My name is Phil Deckebach and I'm just an ordinary 72-year-old guy who doesn't believe in God.
I have no particular credentials. I graduated high school and married soon after at 19 years old. Born and lived in Michigan for the better part of my life and have one 52-year-old son and two grandchildren.
My wife and I recently celebrated our 53rd wedding anniversary. I ran a hospital print shop in Rochester, Mich., for many years. We moved to Toledo because this is where our son settled following college and soon afterward graciously produced two beautiful grandchildren for us. We both plan to spend our remaining years in this fine city.
As far as atheism goes, both my wife and I have been inclined in that direction since childhood.
All human beings are born atheists, as Madalyn Murray O'Hair used to say.
Everybody comes into this world a blank slate, contrary to what some ardent religionists may claim. Many, I know, would argue with O'Hair's point of view, but that's not an issue here.
Growing up in the very patriotic, post-World War II forties and fifties, it was hard openly admitting to being a nonbeliever. Being different than the rest is a condition few children aspire to. Tends to considerably limit one's circle of friends. And I'm sure can infuriate no end many parents.
My wife and I both opted to stay closeted atheists, and most people who were non-religious seemed to go that route back in those times.
When I was about 8 or 10, I asked my mother what she thought about the whole religious question. What she answered sealed the deal for this little kid. Mom as much as told me flat out that gods don't exist and that once a person is dead he or she is dead. Gone forever. Just gonna be eternal blackness. Nothingness. No pain, no angels, no heaven. Nothing.
And then, pondering (as much as a little kid can) what she told me in bed that night, I found myself agreeing completely. Why should a person spend this short life on earth worrying about whether he was gonna end up in heaven or hell, whether he or she would qualify for eternal bliss, or forever after be tormented in hell by a sadistic demon. Made no sense to my young mind.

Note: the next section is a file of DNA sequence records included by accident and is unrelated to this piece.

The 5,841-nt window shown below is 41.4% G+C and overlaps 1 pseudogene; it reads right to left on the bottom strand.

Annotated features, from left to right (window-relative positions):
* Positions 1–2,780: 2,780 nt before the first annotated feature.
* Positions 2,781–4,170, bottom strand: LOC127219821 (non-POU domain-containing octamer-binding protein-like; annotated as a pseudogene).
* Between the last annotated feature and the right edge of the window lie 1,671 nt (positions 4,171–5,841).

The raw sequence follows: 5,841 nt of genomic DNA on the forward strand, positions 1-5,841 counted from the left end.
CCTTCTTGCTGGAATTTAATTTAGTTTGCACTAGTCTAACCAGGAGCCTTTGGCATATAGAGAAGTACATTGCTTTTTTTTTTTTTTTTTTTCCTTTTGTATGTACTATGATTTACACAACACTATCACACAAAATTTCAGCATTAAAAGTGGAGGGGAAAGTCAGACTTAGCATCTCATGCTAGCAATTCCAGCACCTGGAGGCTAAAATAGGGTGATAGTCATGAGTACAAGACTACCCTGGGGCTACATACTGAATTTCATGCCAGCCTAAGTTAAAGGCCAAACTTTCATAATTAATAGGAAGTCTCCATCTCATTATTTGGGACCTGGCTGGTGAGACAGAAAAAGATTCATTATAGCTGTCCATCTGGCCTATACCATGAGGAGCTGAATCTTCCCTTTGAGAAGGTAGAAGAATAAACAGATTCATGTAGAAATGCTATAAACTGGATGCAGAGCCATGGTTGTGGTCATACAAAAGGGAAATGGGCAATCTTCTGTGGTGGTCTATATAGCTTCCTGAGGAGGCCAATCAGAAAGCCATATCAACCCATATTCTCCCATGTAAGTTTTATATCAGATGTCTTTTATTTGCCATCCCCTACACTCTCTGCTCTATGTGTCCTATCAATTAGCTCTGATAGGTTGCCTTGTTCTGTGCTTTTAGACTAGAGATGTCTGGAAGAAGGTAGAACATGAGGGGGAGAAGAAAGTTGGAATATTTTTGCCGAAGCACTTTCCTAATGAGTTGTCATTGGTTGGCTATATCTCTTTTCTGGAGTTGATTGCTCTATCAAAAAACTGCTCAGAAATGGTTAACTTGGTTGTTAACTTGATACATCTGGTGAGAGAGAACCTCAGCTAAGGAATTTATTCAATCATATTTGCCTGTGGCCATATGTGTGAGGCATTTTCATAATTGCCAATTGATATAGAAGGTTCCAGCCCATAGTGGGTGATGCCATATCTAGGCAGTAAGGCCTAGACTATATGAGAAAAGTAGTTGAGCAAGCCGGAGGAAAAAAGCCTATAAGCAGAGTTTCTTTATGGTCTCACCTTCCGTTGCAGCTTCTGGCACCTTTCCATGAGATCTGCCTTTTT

There was so much to do in this life instead of worrying about what's gonna become of you afterward. In any case, heaven seemed a more scary place to me than the other … just eternal boredom in Glory, I figured. Mark Twain commented on that choice when he said: “Go to heaven for the climate, hell for the company.”
In the last couple years of living here my wife and I have been lucky enough to meet a number of folks who openly identify as either atheists, agnostics or freethinkers. And have been welcomed into two groups in this city who actively promote the non-theist lifestyle, Great Lakes Atheists and Recovering from Religion. Barb and Peggy are the mainstays and capable leaders of the atheist associations we've joined thus far in Toledo and it's been a great deal of fun hanging with folks of similar worldviews.
Of course, atheists come in many different varieties, just as regular religious folks do. Some can come across as arrogant and all-knowing and others nasty, irascible and disputative. I'm kind of a quiet type and keep to myself, and personally have no desire to argue with anyone.
“I don't know much, but I'm not lost.” Somebody said that once and it just seemed to fit here. But, bottom line, a person doesn't need to have all the knowledge in the world to take the road of non-theism; it's definitely much easier than being religious and you can always sleep in on Sunday mornings if so inclined.